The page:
Good Afternoon Folks,
We have completed Part 1 on an analysis of similarities and differences based on participants' heritage and religions.
Please join us next week for an open discussion via a livestream on Youtube.
Mary Byler and Dr Tara Mitchell
*The tables included here show the number of participants that indicated their experiences in the category specified. These numbers are compared in a statistical analysis to see if the groups are different enough to be considered of statistical significance.
There was no significant difference in the likelihood of the participant indicating they experienced child sexual abuse whether they were born in an Anabaptist church, joined in an Anabaptist church or raised in a different religion. Participants indicated similar experiences regardless of their church affiliation in childhood.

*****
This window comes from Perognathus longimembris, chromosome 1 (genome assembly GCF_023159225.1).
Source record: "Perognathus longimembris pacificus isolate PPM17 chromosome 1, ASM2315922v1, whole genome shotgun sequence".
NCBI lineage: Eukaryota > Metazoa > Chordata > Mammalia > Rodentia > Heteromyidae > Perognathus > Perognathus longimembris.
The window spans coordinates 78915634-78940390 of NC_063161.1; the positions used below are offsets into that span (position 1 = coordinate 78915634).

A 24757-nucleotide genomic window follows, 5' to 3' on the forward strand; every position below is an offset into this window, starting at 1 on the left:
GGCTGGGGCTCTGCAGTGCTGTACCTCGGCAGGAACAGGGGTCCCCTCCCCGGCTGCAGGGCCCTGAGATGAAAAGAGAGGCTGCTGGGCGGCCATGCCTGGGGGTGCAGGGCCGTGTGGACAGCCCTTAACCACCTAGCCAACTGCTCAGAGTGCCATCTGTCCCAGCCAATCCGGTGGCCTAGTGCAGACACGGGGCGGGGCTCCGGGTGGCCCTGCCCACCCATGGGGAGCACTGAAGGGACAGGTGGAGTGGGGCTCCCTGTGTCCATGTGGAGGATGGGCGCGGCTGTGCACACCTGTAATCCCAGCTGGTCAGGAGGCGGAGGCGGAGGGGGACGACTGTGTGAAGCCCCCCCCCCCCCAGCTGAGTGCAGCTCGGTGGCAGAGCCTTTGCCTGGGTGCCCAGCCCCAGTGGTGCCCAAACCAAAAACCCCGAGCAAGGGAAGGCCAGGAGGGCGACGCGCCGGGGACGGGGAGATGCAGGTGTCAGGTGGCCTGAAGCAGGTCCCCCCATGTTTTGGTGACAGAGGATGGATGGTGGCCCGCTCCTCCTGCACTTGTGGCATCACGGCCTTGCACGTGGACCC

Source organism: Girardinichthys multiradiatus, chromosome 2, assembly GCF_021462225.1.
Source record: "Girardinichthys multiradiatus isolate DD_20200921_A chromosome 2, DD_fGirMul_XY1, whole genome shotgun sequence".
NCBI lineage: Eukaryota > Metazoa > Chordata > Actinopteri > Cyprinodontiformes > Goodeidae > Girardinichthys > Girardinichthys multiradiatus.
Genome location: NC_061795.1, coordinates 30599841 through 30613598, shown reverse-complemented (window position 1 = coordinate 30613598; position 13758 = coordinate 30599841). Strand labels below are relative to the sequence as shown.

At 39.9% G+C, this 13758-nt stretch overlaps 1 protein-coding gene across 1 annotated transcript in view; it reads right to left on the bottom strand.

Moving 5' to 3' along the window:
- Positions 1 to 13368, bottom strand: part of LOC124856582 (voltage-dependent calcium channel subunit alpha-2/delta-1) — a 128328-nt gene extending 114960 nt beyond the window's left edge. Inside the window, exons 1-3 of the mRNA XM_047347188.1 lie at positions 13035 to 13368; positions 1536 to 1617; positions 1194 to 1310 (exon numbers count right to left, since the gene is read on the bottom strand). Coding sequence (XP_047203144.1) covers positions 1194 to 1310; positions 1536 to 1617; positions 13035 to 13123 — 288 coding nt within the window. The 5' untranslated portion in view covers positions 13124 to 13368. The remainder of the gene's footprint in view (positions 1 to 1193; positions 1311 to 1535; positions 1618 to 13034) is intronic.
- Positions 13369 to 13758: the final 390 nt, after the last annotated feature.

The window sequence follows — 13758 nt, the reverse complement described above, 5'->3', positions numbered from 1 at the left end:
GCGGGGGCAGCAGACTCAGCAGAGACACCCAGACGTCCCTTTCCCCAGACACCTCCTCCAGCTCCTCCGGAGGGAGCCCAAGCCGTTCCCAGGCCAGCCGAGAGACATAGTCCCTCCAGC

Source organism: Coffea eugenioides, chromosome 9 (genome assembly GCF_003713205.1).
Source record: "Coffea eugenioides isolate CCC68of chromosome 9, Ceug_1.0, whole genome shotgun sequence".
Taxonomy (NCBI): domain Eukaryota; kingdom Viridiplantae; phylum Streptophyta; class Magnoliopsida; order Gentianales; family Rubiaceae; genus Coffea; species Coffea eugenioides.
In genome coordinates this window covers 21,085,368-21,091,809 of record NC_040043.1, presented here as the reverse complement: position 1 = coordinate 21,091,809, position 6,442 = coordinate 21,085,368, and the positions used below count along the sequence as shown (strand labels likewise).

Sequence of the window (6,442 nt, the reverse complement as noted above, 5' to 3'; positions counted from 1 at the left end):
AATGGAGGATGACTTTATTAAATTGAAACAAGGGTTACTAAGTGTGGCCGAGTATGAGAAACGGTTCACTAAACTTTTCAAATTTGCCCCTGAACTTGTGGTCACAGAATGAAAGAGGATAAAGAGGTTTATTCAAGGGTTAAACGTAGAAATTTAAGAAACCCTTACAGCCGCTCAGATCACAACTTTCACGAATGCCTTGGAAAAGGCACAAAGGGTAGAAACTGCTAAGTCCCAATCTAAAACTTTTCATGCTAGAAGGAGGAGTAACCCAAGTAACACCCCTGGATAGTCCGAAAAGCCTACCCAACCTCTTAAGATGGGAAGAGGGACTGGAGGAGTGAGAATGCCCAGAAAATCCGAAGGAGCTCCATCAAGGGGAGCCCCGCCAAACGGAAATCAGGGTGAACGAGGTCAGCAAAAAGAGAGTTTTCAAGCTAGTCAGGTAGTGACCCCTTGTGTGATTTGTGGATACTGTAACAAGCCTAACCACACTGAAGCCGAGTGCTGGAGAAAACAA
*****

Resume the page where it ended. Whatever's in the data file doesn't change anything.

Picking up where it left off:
There were 30 participants that joined the Anabaptist church which makes it difficult to draw any definitive conclusions about their experiences. Although this data did not reach statistical significance due to the low number of participants who joined or were raised in Anabaptist churches, we compared the rates of abuse among the 30 participants with the rates of those born in an Anabaptist Church (250 participants) or other church (61 participants).
There is a significant difference in the child sexual abuse experiences of the people who are currently Anabaptist. People who are still Anabaptist were less likely to report childhood sexual abuse. People who have exited an Anabaptist church were more likely report childhood sexual abuse. 53 % of the people who were still Anabaptist said no, they had not been sexually abused as a child and 40 % who were still Anabaptist said yes, they had experienced childhood sexual abuse. Of the participants who exited an Anabaptist church, 54% said they had been sexually abused as a child and 36% said they had not experienced child sexual abuse.
These are the questions we have based on this information:
Do current Anabaptists have access to information that helps them understand what child sexual abuse is?
Are people leaving the church because they have been sexually abused as a child?
What effect does the language barrier have on current Anabaptists understanding of child sexual abuse?